Most entry into publishing requires an undergraduate degree, and common subjects are English, History and Modern Languages. People with degrees in science and other specialities, such as law or medicine, are at a premium for publishers in those areas; and publishers developing digital products and services would love to recruit graduates from mathematics and computer science. A teaching background or experience in English language teaching is particularly useful for educational and ELT publishing, and African studies or experience of working for Voluntary Service Overseas for international educational publishers. Some legal background is useful for rights and contracts positions. Language degrees are desirable for rights and export sales departments of all kinds of publishers. The level of degree is less important. Those with doctorates seeking their ﬁrst junior job may face the difﬁculty that they are that much older than competing younger applicants. Some of the major publishers offer graduate recruitment schemes. For example, under the long-running Macmillan scheme, a small number of graduates are selected each year and are given an accelerated, diverse and international experience to shape them for management positions.
Traditionally the only departments in which formal vocationally orientated qualiﬁcations were highly desirable were graphic design and production. For marketing posts publishers have come to recognize the benefits of qualiﬁcations from the Chartered Institute of Marketing (CIM). The pre-entry publishing courses, which used to concentrate on copy-editing and production skills, now also cover the business and marketing aspects of publishing. At undergraduate level, students can choose to study publishing on its own or along with other disciplines. There has been a large increase in the range of courses available at undergraduate and graduate levels, with student places around several hundred per year. Their links with publishers, various work experience schemes for students, and the rise of their former students into management positions have undermined the traditionalist view that pre-entry vocational training is a waste of time. Attaining a BA or MA in Publishing does not guarantee a job in publishing but it substantially increases the chances – the established courses score impressive success rates. Some publishers, recognizing the quality of graduates from the main programmes, advertise job openings directly on their websites.
There are some websites that advertise work experience, and some of the larger publishers have established mechanisms for recruiting students keen to gain, mostly unpaid, placements. You can write to the HR departments or if you have any contacts inside a publisher, use them to ﬁnd out who it would be best to contact. Work experience is an excellent preparation for a career in publishing. By working in different departments you can gain ﬁrst-hand experience of the different functions, ﬁnd out about your aptitudes, and build a network of contacts: employers may treat it as an extended interview. Whilst there continues to be a large amount of unpaid work experience offered, there is a trend towards paid assignments (see the information at www.bookcareers.com).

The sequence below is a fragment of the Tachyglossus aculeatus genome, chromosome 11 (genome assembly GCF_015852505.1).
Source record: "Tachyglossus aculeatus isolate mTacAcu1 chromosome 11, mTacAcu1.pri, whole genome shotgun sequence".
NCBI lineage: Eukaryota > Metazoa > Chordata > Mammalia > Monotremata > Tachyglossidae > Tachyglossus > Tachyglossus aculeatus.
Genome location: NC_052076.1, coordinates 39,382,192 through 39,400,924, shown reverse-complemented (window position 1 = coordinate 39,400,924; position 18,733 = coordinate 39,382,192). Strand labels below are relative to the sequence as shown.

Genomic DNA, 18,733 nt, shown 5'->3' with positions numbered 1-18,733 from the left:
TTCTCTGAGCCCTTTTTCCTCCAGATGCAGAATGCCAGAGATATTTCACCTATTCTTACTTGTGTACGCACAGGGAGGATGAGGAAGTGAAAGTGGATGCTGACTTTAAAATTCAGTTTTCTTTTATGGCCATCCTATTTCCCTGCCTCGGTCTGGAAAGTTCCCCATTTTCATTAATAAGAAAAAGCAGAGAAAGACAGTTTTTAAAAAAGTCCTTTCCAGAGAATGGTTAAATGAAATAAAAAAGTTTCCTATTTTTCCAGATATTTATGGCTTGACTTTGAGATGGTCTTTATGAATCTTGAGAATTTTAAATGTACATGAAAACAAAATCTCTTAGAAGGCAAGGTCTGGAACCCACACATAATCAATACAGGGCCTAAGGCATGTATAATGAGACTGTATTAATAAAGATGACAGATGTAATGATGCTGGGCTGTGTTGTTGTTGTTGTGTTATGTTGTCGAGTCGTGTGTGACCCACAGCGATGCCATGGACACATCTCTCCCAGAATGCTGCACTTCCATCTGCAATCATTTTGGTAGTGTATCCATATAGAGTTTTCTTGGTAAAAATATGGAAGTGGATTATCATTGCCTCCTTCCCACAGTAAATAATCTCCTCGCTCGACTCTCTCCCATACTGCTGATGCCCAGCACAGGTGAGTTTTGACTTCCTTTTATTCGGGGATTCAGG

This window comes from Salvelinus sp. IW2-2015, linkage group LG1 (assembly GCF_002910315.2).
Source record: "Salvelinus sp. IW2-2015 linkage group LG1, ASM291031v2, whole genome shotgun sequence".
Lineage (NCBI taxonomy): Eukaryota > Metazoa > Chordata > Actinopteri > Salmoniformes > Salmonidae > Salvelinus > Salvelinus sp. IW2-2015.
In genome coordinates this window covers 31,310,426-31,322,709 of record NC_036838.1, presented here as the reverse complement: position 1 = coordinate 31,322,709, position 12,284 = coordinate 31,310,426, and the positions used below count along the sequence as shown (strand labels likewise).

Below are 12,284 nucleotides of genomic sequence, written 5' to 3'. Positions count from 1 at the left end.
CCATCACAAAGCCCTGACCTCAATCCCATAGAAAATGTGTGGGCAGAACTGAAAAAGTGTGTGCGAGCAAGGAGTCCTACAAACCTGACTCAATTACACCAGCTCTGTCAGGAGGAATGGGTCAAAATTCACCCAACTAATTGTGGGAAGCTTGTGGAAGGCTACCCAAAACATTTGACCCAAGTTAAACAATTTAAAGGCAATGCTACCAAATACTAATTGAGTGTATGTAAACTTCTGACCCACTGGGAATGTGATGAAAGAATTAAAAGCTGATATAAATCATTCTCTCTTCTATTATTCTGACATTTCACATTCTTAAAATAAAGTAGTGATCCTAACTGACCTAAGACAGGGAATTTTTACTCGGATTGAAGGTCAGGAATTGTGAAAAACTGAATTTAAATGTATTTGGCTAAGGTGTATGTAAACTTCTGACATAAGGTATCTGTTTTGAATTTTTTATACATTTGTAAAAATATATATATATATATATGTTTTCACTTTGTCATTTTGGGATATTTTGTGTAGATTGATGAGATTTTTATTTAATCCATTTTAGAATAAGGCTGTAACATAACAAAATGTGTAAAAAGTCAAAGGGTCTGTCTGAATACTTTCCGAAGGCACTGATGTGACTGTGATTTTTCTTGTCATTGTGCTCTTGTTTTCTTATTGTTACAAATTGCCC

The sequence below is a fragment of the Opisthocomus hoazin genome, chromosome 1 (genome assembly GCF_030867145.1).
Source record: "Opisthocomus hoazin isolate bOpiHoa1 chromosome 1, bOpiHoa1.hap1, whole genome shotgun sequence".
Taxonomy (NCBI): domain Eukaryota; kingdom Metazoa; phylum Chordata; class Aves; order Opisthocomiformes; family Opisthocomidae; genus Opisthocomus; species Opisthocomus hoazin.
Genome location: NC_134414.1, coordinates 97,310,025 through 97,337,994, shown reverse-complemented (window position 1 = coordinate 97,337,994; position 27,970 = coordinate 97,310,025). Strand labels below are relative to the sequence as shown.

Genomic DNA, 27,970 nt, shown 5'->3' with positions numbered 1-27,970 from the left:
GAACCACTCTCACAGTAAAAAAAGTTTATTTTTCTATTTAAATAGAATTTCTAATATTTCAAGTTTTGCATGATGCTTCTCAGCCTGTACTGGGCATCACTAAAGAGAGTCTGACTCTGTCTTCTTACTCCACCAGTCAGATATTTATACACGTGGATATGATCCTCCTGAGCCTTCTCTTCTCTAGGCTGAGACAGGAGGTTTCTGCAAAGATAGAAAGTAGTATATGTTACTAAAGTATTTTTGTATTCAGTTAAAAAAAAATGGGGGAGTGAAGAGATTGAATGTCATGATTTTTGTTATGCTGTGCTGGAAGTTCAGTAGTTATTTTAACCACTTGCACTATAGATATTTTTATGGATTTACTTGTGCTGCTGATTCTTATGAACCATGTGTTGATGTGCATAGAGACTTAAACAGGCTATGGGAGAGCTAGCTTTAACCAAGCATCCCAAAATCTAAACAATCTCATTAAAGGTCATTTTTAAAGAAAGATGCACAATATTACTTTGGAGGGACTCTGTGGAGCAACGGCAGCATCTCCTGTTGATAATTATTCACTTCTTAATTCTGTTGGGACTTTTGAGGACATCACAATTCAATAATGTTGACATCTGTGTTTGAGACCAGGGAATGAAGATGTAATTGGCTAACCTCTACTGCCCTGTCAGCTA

Other experience which increases a job applicant’s attractiveness includes editing your school or college magazine, marketing and website work, and short-term work in a bookshop.
There are a variety of agencies that recruit for publishers. Examples are Atwood Tate, Judy Fisher, Inspired Selection, PFJ Media Recruitment, and Redwood. Some specialize in more senior positions and will help headhunt staff from rival companies. The agencies regularly advertise junior positions on their own and other websites. Some of the agencies encourage job hunters to register with them, offer free advice, and they will forward the details of likely candidates when a vacancy occurs. It is unlikely they will take someone on their books without a publishing degree and six months of work experience within the industry.
Publishers also use agencies to recruit for temporary positions. There is always a demand from publishers for temporary staff to ﬁll jobs vacated by people on holiday or ill. In London this is a good way of getting the feel of different publishers and can lead to a permanent job.
Advertisements and search
Advertisements for publishing jobs appear in The Bookseller and the national press (mainly the Guardian on a Monday). Some companies use more generic recruitment websites, such as Monster, and publishers outside London may advertise locally. The high cost of advertising has prompted many publishers to advertise jobs on free websites, such as those of the IPG, SYP, and the Oxford International Centre for Publishing Studies; and on their own career web pages, as well as on Facebook and Twitter. Many jobs, especially in trade publishing, are not advertised at all, and publishers prefer to use word-of-mouth recommendations, especially referrals from their own employees. You need to use a variety of search engines to find internships, and try different key words, such as ‘publishing work experience’ or ‘publishing opportunities’: look through all result pages. Career-based websites, such as Prospects (UK) can be useful.